Vision, Mission, Values: What about behaviors?

Updated: Aug 31



Tactics to improve the impact of your value statement on corporate culture


'Corporate Culture Eats Strategy for Breakfast'

Too often, we develop our Vision, Mission, and Values outside of the context of what we want our company to achieve. In a worst-case scenario, we end up with three separate entities: 1) our Vision/Mission/Values statement, 2) our strategy, and 3) our company. The old adage, "Corporate culture eats strategy for breakfast" is true for 80% of the strategies that fail.

The key to overcoming these issues is how you deal with values. There are two tactics that can improve the impact of your value statement on your corporate culture:

Tactic #1 Define values in a way that resonates emotionally with people from different cultures.

Words like "Customer-Centric", "Ethics", and "Integrity" mean different things in various parts of the world. In some cultures, there is no word for "Integrity". In others, the closest word is more about how a person appears to others than it is about how closely they hold their internal values. As you choose value definitions, you'd better make sure that everyone in the company has the same understanding of them and feels that they can embrace them. Deeply explore how you can interculturally validate your organization's values here.

Tactic #2. Define your values with behaviors.

Simply using a list of words that describe your values may make it emotionally and culturally irrelevant to your staff; instead, define your values with behaviors. Ask every one of your staff a simple question: "If I followed you around for a week or two, what behavior would I need to look for that would prove to me that you are living out this value?" Then encourage them to include the value in their behavior as far as possible.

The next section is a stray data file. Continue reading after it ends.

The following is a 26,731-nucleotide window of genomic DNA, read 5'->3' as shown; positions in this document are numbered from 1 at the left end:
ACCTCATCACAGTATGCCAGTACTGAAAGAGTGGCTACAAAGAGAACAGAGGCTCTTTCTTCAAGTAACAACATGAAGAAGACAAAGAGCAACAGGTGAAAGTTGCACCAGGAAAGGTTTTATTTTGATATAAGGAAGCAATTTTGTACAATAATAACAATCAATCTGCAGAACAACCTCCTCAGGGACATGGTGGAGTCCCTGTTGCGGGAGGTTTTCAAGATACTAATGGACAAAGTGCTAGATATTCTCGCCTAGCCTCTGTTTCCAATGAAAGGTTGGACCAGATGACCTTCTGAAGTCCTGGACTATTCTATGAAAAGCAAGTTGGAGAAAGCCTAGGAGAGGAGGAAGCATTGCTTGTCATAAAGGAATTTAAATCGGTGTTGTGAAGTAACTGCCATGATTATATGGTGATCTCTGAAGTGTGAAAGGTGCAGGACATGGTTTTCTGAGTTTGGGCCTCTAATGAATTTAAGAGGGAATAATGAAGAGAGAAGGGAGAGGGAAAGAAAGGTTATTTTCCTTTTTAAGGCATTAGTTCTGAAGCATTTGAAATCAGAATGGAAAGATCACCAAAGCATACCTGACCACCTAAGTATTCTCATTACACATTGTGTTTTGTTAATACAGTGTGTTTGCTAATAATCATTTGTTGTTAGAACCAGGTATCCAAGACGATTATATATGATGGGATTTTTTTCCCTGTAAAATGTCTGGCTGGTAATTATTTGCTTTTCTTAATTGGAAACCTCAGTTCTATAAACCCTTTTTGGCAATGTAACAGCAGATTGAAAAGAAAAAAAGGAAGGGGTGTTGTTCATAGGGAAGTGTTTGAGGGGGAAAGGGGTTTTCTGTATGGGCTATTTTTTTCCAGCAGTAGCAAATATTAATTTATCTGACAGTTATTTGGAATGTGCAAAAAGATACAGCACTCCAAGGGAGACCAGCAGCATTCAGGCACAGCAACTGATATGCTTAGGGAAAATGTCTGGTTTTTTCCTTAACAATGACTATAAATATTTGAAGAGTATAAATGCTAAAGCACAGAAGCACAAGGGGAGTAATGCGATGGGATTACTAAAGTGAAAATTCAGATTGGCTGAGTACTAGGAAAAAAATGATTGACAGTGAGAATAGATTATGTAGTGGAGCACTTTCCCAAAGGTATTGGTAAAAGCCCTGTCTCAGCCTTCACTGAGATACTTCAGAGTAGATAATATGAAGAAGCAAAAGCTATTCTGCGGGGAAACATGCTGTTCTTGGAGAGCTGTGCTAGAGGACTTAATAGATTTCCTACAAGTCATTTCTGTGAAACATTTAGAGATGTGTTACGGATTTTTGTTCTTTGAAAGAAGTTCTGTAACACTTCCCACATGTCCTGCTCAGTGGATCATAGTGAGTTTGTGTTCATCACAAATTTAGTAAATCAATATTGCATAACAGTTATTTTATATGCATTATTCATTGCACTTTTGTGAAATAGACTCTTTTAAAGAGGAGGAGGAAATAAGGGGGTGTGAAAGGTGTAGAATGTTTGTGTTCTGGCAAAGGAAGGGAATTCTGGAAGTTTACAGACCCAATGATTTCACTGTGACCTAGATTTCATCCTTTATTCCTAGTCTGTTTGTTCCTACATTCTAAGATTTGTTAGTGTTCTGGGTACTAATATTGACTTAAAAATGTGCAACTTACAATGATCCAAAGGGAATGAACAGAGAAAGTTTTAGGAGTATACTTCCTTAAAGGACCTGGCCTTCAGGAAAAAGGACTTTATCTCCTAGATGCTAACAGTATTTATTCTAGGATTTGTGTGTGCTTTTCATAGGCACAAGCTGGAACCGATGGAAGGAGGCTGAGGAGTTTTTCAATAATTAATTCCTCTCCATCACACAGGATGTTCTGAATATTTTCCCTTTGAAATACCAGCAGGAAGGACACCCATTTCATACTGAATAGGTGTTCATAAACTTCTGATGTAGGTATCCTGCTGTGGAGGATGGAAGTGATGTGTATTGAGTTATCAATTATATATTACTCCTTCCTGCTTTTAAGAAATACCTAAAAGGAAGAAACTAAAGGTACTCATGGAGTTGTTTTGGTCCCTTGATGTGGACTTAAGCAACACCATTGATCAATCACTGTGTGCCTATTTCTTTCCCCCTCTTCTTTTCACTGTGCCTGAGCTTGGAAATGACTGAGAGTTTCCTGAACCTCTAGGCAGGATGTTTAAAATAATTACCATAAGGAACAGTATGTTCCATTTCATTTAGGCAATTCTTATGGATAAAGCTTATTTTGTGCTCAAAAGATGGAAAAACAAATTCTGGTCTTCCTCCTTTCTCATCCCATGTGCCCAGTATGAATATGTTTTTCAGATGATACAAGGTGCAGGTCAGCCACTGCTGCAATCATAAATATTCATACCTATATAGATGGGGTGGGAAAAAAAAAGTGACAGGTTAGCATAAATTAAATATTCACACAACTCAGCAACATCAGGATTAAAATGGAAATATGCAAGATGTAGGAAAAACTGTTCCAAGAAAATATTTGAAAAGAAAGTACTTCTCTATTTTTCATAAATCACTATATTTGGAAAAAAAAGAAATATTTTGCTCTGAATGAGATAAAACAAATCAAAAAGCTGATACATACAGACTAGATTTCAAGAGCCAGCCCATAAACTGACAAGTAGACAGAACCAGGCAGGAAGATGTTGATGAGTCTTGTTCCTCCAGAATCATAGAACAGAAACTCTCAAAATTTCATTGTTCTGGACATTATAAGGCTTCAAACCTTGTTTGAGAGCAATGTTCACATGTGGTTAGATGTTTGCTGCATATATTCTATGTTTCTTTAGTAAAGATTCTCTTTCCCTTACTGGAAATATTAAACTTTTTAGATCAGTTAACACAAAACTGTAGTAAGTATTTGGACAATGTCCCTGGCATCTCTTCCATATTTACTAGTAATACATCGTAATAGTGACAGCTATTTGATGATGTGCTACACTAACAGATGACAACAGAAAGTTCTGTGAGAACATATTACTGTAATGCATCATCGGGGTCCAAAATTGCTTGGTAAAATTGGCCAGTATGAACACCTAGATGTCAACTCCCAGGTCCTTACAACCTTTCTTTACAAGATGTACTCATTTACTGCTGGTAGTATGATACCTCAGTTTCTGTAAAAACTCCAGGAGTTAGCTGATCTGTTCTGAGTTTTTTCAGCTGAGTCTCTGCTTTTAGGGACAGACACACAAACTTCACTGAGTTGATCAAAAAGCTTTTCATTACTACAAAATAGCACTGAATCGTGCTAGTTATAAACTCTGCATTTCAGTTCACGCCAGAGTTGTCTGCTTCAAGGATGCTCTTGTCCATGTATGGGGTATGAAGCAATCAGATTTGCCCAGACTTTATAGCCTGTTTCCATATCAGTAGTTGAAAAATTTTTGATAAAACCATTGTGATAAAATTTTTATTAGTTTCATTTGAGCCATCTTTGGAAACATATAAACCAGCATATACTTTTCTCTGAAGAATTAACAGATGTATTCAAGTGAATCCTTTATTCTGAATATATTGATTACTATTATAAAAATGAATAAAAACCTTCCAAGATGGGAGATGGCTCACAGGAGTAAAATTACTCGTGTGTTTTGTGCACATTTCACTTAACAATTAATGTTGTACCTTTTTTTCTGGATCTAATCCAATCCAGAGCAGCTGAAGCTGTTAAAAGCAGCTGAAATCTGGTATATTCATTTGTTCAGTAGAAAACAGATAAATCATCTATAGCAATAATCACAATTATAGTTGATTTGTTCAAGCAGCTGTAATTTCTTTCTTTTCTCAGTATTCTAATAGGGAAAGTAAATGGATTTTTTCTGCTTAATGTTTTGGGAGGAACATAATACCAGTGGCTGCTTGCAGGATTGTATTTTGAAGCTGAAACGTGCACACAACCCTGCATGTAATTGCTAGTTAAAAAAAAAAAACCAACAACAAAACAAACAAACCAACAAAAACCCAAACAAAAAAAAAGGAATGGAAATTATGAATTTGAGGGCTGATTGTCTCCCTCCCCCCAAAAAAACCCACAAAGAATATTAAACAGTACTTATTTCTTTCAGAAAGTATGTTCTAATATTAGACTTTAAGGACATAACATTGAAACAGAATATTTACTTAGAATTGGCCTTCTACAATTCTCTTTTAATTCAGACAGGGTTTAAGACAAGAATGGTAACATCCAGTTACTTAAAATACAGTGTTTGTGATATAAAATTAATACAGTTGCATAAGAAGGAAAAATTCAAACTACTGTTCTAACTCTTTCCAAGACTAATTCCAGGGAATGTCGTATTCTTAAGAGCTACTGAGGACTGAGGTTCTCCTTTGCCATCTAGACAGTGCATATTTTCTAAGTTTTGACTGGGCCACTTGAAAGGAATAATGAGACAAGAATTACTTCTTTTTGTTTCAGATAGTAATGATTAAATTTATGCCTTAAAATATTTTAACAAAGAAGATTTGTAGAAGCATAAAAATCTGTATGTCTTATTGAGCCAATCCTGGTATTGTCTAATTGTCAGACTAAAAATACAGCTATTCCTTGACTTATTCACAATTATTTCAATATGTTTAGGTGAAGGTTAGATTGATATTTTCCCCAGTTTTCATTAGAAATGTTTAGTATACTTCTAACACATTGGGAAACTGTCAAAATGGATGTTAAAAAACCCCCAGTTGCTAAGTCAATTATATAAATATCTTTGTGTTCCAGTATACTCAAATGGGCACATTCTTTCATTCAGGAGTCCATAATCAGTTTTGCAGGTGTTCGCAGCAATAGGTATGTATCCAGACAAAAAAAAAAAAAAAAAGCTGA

That doesn't mean just writing it down in your "Policy & Procedures" file or including it in your "Employee Handbook." You have to allow the staff, with all the cultural variety that you have in multi-national organizations, to define what the values mean, and you need to have a system to encourage that behavior on a regular basis. Discover exactly how you can define your organization's values with behavior here.


The desired behaviors must be built by the whole organization. They need to be celebrated and reinforced by the whole organization through different forms of media, different creative processes, and through 'celebration time' to recognize those that have lived out those values.

The outcome: A value statement that influences behavior, enables decisions, and creates boundaries.

Companies would be wise to take at least three years to build these values into the organization. Then these behavioral statements become decision-enablers that create boundaries around what is acceptable and unacceptable in the organization. Once this is in place, your staff will start to say "This is the way we do things around here," and your values will be integrated into your company culture and ready to support strategy. See if your company's values are on the 10 most commonly used corporate values and see how you can culturally validate them here.


This can be a difficult process, but once achieved, it creates a lot of positive innovation, creativity, energy, and belonging in the organization. Taking the time and effort to go through the steps outlined above will enable your company to tackle issues that are essential for a healthy inter-cultural corporate environment: A common purpose, social capital, clear communication, and trust.


Need help getting your corporate culture aligned to your values? Start today with a free 20-minute cultural consultation.

Contact us to learn more about how to build your corporate culture and use your vision and mission to impact behaviors.

 


This work is licensed under a Creative Commons Attribution-NonCommercial-NoDerivatives 4.0 International License.

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